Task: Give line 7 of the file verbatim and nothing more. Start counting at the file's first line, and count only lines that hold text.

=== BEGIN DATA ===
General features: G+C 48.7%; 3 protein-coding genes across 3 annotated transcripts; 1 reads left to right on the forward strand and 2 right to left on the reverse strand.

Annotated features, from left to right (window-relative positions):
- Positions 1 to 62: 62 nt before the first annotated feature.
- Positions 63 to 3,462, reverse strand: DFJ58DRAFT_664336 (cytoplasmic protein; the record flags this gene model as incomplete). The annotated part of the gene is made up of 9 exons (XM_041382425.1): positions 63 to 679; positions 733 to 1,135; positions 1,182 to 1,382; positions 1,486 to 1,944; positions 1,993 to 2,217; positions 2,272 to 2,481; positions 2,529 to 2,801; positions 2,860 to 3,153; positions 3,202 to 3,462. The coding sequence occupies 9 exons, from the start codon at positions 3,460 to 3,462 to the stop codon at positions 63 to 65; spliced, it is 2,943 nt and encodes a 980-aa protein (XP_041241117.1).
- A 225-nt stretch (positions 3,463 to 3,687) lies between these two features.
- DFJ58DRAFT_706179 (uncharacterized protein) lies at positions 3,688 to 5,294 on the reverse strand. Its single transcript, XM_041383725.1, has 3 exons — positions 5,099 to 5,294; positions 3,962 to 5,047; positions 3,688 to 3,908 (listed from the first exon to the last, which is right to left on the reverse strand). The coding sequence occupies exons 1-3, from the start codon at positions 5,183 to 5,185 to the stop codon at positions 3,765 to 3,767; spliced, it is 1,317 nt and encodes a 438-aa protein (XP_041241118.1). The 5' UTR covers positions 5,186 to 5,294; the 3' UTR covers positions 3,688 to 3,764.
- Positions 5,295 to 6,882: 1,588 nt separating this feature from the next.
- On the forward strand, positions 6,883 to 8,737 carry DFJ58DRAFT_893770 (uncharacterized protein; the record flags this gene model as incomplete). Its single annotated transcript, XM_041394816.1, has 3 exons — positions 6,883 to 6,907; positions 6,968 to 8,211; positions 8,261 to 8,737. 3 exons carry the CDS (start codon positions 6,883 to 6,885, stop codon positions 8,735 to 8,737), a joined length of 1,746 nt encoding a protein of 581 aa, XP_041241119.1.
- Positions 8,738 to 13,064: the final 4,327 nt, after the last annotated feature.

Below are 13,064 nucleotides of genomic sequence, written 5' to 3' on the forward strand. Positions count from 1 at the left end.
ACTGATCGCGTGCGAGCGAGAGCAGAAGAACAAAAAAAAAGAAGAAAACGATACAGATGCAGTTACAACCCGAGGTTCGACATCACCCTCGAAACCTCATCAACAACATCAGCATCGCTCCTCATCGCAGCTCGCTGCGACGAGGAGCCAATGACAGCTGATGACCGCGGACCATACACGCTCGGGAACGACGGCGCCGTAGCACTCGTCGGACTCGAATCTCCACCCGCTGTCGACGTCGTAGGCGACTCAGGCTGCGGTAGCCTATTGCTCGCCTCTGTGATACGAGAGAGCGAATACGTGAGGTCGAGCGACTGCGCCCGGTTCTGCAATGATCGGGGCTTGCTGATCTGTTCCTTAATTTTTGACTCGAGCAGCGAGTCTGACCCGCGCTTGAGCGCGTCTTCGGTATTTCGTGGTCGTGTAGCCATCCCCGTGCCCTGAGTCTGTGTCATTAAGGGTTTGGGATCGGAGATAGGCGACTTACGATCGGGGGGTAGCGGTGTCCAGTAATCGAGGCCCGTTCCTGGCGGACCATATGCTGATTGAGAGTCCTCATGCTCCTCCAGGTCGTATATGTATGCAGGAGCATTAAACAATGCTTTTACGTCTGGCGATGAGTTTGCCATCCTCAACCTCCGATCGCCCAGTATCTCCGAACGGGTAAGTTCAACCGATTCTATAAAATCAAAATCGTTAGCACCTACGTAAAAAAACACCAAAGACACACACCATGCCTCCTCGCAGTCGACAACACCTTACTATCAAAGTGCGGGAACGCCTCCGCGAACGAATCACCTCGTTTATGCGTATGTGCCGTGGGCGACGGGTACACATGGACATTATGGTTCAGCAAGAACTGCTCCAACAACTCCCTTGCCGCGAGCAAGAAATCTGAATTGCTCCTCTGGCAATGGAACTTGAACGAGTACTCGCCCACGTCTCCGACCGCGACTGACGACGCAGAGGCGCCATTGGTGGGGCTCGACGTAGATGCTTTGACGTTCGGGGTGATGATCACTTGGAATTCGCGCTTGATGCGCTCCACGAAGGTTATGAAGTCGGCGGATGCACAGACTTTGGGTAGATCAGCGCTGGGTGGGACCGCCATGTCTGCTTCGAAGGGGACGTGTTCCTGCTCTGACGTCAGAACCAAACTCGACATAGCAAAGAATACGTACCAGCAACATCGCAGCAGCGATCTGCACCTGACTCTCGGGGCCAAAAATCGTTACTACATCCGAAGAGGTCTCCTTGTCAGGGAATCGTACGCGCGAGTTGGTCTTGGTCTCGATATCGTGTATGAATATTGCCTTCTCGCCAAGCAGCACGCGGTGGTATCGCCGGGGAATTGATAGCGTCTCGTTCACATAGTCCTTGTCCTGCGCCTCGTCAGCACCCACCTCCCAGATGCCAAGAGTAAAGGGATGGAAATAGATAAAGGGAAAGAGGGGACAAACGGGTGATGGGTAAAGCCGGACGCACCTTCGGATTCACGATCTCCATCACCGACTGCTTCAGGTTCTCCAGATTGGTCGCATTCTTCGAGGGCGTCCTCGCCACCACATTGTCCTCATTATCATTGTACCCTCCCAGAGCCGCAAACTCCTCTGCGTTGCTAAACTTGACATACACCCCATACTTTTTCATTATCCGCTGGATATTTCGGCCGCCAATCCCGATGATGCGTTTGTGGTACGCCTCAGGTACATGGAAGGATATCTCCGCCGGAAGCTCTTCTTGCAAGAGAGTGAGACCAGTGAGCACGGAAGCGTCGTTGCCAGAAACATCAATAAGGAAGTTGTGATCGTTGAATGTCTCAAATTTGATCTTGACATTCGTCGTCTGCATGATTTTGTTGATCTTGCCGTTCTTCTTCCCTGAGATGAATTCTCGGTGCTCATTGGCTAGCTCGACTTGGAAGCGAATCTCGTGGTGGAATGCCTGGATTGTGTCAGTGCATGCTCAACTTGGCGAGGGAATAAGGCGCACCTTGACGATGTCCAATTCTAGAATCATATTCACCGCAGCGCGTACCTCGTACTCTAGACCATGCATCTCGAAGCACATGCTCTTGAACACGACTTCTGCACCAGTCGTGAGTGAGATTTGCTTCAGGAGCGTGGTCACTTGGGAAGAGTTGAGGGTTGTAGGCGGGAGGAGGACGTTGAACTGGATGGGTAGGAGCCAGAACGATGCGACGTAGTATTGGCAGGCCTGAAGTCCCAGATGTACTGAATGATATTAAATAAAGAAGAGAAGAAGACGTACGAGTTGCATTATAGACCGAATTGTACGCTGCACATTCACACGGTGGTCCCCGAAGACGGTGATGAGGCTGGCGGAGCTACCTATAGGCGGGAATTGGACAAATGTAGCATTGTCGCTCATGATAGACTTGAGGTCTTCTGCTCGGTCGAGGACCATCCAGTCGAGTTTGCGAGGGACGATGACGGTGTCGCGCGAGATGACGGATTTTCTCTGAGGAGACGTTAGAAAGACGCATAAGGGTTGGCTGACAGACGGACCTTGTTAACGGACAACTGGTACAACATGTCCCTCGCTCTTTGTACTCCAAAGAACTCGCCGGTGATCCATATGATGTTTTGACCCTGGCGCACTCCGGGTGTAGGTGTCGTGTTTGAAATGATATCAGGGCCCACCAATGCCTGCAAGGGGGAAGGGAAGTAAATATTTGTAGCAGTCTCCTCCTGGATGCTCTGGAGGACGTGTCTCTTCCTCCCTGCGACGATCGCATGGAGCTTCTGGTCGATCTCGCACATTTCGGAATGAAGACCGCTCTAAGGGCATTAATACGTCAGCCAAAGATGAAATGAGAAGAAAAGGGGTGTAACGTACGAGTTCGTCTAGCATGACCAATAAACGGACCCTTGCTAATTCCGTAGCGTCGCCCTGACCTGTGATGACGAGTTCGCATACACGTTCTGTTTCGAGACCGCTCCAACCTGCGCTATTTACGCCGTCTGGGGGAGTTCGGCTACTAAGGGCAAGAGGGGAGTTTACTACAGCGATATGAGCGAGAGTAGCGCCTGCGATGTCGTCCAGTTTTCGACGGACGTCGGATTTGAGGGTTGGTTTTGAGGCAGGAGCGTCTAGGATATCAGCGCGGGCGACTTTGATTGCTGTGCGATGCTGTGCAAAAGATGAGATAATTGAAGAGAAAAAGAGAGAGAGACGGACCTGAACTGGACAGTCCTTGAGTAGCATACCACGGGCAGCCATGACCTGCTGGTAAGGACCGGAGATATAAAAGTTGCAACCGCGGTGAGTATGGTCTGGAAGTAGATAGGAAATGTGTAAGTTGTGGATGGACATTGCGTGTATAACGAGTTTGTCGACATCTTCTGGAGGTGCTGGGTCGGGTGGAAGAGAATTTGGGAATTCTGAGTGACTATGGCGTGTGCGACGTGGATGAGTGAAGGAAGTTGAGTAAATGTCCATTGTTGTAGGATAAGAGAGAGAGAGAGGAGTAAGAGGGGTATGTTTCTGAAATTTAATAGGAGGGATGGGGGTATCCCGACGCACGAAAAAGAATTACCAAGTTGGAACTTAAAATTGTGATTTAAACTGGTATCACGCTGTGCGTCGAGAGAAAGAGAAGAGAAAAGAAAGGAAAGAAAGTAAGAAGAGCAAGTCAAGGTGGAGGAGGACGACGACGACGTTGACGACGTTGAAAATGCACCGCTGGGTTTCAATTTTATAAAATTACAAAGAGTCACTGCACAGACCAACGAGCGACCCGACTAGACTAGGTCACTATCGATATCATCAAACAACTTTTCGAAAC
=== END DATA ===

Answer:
- Positions 5,295 to 6,882: 1,588 nt separating this feature from the next.